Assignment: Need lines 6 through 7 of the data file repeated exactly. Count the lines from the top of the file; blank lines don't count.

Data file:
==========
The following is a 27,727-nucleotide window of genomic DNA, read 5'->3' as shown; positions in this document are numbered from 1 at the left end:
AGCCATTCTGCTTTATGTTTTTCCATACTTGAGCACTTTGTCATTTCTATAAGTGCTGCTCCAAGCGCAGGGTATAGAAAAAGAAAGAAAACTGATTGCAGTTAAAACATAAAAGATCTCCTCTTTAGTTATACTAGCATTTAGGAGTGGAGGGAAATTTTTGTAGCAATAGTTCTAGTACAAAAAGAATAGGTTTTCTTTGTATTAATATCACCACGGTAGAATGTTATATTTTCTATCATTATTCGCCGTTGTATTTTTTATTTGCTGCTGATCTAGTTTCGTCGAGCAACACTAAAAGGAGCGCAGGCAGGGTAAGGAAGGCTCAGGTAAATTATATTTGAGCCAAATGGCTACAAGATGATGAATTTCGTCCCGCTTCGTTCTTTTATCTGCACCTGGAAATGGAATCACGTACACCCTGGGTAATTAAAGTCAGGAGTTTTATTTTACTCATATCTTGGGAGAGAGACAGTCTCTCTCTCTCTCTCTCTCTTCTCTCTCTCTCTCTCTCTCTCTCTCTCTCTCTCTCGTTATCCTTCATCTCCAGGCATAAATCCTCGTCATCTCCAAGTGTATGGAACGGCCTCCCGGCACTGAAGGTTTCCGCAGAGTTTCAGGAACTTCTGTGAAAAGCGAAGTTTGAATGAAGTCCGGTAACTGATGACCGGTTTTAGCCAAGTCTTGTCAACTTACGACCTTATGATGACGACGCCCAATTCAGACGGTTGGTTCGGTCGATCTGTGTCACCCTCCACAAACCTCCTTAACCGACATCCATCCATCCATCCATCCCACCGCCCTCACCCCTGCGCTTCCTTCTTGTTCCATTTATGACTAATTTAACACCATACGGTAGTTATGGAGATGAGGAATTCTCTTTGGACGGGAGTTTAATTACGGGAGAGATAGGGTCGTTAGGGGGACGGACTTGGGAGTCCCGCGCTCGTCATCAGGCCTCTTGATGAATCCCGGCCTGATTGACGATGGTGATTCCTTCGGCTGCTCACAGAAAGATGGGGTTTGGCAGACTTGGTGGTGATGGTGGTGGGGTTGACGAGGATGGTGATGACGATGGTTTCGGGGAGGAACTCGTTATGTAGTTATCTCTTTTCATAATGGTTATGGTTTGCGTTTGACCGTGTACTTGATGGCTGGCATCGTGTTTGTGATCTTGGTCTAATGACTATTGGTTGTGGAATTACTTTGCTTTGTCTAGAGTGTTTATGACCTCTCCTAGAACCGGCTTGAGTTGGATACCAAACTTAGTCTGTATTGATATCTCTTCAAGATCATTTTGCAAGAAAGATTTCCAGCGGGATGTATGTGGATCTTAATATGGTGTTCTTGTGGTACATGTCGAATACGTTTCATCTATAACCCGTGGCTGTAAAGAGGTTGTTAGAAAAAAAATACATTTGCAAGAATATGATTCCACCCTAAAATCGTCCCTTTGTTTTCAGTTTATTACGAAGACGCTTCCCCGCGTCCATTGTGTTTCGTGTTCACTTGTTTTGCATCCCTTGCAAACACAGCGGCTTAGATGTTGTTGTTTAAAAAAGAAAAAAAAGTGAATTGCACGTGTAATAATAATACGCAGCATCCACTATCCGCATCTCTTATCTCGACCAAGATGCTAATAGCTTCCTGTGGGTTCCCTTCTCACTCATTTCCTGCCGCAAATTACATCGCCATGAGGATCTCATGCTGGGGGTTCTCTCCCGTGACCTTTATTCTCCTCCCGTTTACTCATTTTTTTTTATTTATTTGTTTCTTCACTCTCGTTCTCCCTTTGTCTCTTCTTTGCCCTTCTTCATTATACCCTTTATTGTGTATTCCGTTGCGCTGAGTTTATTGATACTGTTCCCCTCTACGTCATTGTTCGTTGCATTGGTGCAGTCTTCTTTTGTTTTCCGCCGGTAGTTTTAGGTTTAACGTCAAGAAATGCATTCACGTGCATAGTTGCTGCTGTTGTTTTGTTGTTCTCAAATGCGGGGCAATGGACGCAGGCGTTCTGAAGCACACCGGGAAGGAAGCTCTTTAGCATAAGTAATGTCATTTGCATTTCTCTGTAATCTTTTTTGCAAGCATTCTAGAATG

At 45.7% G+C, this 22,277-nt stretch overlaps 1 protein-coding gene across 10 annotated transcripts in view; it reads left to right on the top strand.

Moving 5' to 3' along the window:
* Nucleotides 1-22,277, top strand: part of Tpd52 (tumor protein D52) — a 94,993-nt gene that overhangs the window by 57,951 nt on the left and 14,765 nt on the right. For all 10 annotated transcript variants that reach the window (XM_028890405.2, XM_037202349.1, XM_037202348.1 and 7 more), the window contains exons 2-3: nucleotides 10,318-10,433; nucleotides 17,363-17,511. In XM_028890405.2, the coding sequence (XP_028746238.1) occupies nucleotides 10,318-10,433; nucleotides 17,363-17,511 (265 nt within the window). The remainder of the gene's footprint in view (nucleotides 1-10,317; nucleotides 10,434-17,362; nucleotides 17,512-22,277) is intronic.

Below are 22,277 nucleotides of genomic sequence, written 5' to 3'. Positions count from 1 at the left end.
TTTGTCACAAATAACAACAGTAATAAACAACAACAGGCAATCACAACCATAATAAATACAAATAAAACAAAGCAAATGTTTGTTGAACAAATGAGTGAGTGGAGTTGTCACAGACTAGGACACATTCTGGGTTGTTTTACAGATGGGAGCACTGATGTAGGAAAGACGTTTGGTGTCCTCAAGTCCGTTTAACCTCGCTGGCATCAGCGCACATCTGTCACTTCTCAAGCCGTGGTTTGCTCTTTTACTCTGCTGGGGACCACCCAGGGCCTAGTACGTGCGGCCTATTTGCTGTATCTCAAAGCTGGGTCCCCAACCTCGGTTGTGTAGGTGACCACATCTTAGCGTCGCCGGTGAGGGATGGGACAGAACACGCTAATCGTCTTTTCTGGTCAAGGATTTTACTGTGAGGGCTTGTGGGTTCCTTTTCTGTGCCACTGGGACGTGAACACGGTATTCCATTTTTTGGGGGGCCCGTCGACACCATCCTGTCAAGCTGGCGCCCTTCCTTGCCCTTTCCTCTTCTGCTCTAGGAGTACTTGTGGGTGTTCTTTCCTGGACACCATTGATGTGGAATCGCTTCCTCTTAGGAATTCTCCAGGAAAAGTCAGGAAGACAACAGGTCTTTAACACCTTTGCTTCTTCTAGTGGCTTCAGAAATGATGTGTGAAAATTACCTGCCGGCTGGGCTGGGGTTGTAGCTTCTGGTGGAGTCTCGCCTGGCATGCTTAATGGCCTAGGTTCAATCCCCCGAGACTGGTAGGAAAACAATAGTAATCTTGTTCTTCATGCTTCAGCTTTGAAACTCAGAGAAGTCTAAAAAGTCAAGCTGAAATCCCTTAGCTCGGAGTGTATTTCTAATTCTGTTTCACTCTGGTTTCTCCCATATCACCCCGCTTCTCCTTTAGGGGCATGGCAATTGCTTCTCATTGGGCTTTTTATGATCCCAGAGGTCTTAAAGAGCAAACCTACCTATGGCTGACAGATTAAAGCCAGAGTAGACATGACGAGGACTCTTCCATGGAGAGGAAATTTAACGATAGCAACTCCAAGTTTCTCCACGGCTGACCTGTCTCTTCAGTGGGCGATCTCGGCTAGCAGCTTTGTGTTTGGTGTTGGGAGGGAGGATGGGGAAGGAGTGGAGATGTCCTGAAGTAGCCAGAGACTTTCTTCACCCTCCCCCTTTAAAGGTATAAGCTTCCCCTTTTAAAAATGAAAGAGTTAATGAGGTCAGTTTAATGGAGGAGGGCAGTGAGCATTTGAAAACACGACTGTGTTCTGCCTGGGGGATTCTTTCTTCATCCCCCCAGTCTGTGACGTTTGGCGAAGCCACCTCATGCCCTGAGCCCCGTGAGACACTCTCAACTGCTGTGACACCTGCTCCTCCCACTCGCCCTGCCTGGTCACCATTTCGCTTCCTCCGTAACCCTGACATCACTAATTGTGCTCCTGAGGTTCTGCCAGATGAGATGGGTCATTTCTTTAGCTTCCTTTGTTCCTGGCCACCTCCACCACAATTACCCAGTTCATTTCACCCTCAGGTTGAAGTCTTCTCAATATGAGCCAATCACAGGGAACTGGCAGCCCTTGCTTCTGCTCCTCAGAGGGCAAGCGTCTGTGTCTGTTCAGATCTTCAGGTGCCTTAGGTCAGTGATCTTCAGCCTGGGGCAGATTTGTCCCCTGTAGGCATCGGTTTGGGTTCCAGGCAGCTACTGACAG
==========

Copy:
Below are 22,277 nucleotides of genomic sequence, written 5' to 3'. Positions count from 1 at the left end.
TTTGTCACAAATAACAACAGTAATAAACAACAACAGGCAATCACAACCATAATAAATACAAATAAAACAAAGCAAATGTTTGTTGAACAAATGAGTGAGTGGAGTTGTCACAGACTAGGACACATTCTGGGTTGTTTTACAGATGGGAGCACTGATGTAGGAAAGACGTTTGGTGTCCTCAAGTCCGTTTAACCTCGCTGGCATCAGCGCACATCTGTCACTTCTCAAGCCGTGGTTTGCTCTTTTACTCTGCTGGGGACCACCCAGGGCCTAGTACGTGCGGCCTATTTGCTGTATCTCAAAGCTGGGTCCCCAACCTCGGTTGTGTAGGTGACCACATCTTAGCGTCGCCGGTGAGGGATGGGACAGAACACGCTAATCGTCTTTTCTGGTCAAGGATTTTACTGTGAGGGCTTGTGGGTTCCTTTTCTGTGCCACTGGGACGTGAACACGGTATTCCATTTTTTGGGGGGCCCGTCGACACCATCCTGTCAAGCTGGCGCCCTTCCTTGCCCTTTCCTCTTCTGCTCTAGGAGTACTTGTGGGTGTTCTTTCCTGGACACCATTGATGTGGAATCGCTTCCTCTTAGGAATTCTCCAGGAAAAGTCAGGAAGACAACAGGTCTTTAACACCTTTGCTTCTTCTAGTGGCTTCAGAAATGATGTGTGAAAATTACCTGCCGGCTGGGCTGGGGTTGTAGCTTCTGGTGGAGTCTCGCCTGGCATGCTTAATGGCCTAGGTTCAATCCCCCGAGACTGGTAGGAAAACAATAGTAATCTTGTTCTTCATGCTTCAGCTTTGAAACTCAGAGAAGTCTAAAAAGTCAAGCTGAAATCCCTTAGCTCGGAGTGTATTTCTAATTCTGTTTCACTCTGGTTTCTCCCATATCACCCCGCTTCTCCTTTAGGGGCATGGCAATTGCTTCTCATTGGGCTTTTTATGATCCCAGAGGTCTTAAAGAGCAAACCTACCTATGGCTGACAGATTAAAGCCAGAGTAGACATGACGAGGACTCTTCCATGGAGAGGAAATTTAACGATAGCAACTCCAAGTTTCTCCACGGCTGACCTGTCTCTTCAGTGGGCGATCTCGGCTAGCAGCTTTGTGTTTGGTGTTGGGAGGGAGGATGGGGAAGGAGTGGAGATGTCCTGAAGTAGCCAGAGACTTTCTTCACCCTCCCCCTTTAAAGGTATAAGCTTCCCCTTTTAAAAATGAAAGAGTTAATGAGGTCAGTTTAATGGAGGAGGGCAGTGAGCATTTGAAAACACGACTGTGTTCTGCCTGGGGGATTCTTTCTTCATCCCCCCAGTCTGTGACGTTTGGCGAAGCCACCTCATGCCCTGAGCCCCGTGAGACACTCTCAACTGCTGTGACACCTGCTCCTCCCACTCGCCCTGCCTGGTCACCATTTCGCTTCCTCCGTAACCCTGACATCACTAATTGTGCTCCTGAGGTTCTGCCAGATGAGATGGGTCATTTCTTTAGCTTCCTTTGTTCCTGGCCACCTCCACCACAATTACCCAGTTCATTTCACCCTCAGGTTGAAGTCTTCTCAATATGAGCCAATCACAGGGAACTGGCAGCCCTTGCTTCTGCTCCTCAGAGGGCAAGCGTCTGTGTCTGTTCAGATCTTCAGGTGCCTTAGGTCAGTGATCTTCAGCCTGGGGCAGATTTGTCCCCTGTAGGCATCGGTTTGGGTTCCAGGCAGCTACTGACAG